• Establish a new national framework for inquiries into cases of serious harm to children, including national reviews of the most serious and/or complex cases and local child safeguarding practice reviews.
  • Improve the quality and collection of data and ensure that data drives practice.
  • Launch the What Works Centre by the end of 2016. This will work closely with the sector to gather, disseminate and embed new learning, including learning from national and local child safeguarding practice reviews.

Governance and accountability

  • Encourage areas interested in testing out new delivery models for children's social care services to bid for Innovation Programme funding with the hope that, by 2020, over 1/3 of all current local authorities will be delivering their children's services through a new model or actively working towards a different model.
  • Carry out a review of the role of the local authority in relation to children, with an advisory board led by Alan Wood CBE.
  • Introduce new inspection arrangements, currently being consulted on by Ofsted, which will act as an enabler for excellent social work practice and innovation.
  • Introduce a stronger statutory framework for multi-agency safeguarding arrangements, including greater accountability for local authorities, health services and the police.
  • Take decisive action when Ofsted finds children's social care services to be inadequate, including removing service control from local authorities which persistently or systemically fail and do not have immediate capacity to improve.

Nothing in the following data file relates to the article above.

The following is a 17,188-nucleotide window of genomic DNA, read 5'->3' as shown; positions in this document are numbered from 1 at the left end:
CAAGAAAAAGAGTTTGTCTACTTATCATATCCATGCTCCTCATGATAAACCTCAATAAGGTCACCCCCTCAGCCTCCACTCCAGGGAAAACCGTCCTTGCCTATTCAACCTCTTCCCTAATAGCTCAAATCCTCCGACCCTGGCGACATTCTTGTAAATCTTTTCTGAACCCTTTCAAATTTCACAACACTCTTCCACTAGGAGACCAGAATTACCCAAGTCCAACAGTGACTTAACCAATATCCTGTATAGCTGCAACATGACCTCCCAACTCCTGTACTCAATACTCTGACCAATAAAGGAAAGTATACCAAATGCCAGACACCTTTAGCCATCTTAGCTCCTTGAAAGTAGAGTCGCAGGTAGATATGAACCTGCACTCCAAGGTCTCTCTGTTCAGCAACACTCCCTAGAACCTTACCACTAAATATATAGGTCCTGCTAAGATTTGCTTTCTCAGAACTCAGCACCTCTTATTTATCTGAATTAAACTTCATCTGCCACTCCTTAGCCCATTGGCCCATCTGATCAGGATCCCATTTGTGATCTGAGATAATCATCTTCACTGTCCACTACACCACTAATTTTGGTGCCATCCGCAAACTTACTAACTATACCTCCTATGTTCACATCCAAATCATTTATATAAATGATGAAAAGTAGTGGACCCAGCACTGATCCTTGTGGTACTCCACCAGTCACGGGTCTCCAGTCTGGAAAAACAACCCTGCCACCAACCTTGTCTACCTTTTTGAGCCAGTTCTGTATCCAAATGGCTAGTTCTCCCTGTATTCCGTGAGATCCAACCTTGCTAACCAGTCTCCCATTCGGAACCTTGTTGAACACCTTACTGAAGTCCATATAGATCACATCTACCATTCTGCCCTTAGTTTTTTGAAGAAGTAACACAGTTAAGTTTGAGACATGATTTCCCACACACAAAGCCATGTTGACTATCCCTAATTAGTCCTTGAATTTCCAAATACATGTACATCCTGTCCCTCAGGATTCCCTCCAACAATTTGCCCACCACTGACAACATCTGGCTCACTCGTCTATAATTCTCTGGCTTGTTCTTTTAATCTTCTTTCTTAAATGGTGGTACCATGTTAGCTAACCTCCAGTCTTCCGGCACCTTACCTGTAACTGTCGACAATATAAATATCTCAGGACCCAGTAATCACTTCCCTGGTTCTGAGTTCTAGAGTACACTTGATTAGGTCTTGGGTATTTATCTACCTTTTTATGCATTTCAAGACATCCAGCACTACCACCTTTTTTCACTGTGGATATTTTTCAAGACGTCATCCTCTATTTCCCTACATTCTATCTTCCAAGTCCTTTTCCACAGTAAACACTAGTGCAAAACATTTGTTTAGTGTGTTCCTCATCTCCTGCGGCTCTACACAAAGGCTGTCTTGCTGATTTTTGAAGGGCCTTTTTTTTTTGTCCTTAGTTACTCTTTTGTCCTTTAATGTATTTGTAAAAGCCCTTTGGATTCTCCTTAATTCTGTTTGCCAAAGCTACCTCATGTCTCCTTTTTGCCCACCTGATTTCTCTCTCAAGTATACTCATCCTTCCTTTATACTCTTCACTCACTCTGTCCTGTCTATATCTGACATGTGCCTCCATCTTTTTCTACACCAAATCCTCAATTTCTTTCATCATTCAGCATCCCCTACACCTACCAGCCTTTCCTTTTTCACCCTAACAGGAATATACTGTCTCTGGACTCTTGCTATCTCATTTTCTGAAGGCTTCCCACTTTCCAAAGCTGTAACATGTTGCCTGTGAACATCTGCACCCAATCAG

• Aim to shift the focus away from the government intervening where there is failure, towards supporting the spread of excellence.

Putting the 3 pillars in action: how will things change for children and families?

  • Introduce a new voluntary care leaver covenant for organisations to sign up to, which will be launched in the autumn of 2016.
  • Extend support to care leavers up to the age of 25 and carry out a review to identify ways to maximise the support offered by personal advisers to young people leaving care.
  • Introduce Staying Close to enable young people leaving residential care to live independently, in a location close to their children's home, with ongoing support from that home.
  • Invite local areas to test innovative new ways of using residential care to support children and link more smoothly with other care placements and services.
  • Use the Innovation Programme, What Works Centre and Partners in Practice to investigate which interventions make a difference to children on child protection plans and prevent the need for children to become looked after.
  • Guide the way local authorities as a whole act for children in care and care leavers, by setting out corporate parenting principles in law.
  • Identify what different foster carers need to meet the diverse needs of today's looked after children, by carrying out a national stocktake of foster care.
  • Develop the 'Achieving Permanence' professional development programme to provide adoption social workers with the specialist skills they need.
  • Empower foster carers and all those who look after children in care so that they feel that they have the power to parent.